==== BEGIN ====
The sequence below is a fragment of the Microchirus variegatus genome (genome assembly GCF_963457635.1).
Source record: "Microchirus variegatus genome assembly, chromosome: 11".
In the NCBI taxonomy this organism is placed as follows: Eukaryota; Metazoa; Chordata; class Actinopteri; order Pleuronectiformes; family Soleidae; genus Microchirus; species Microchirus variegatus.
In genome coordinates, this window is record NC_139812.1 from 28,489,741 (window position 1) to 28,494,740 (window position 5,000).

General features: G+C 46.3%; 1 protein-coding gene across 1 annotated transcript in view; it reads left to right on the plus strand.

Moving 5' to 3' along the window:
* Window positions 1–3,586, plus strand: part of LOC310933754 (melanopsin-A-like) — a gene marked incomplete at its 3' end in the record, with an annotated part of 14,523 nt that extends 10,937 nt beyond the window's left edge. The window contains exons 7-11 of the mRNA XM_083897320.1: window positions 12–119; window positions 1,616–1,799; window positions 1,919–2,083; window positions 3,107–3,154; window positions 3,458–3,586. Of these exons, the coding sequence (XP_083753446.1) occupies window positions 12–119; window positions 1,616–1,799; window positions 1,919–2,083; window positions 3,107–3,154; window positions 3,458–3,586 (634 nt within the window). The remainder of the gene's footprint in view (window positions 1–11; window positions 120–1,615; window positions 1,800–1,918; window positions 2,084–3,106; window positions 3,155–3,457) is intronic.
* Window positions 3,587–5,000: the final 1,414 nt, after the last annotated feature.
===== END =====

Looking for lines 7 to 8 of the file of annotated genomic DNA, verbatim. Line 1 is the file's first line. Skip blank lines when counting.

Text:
* Window positions 1–3,586, plus strand: part of LOC310933754 (melanopsin-A-like) — a gene marked incomplete at its 3' end in the record, with an annotated part of 14,523 nt that extends 10,937 nt beyond the window's left edge. The window contains exons 7-11 of the mRNA XM_083897320.1: window positions 12–119; window positions 1,616–1,799; window positions 1,919–2,083; window positions 3,107–3,154; window positions 3,458–3,586. Of these exons, the coding sequence (XP_083753446.1) occupies window positions 12–119; window positions 1,616–1,799; window positions 1,919–2,083; window positions 3,107–3,154; window positions 3,458–3,586 (634 nt within the window). The remainder of the gene's footprint in view (window positions 1–11; window positions 120–1,615; window positions 1,800–1,918; window positions 2,084–3,106; window positions 3,155–3,457) is intronic.
* Window positions 3,587–5,000: the final 1,414 nt, after the last annotated feature.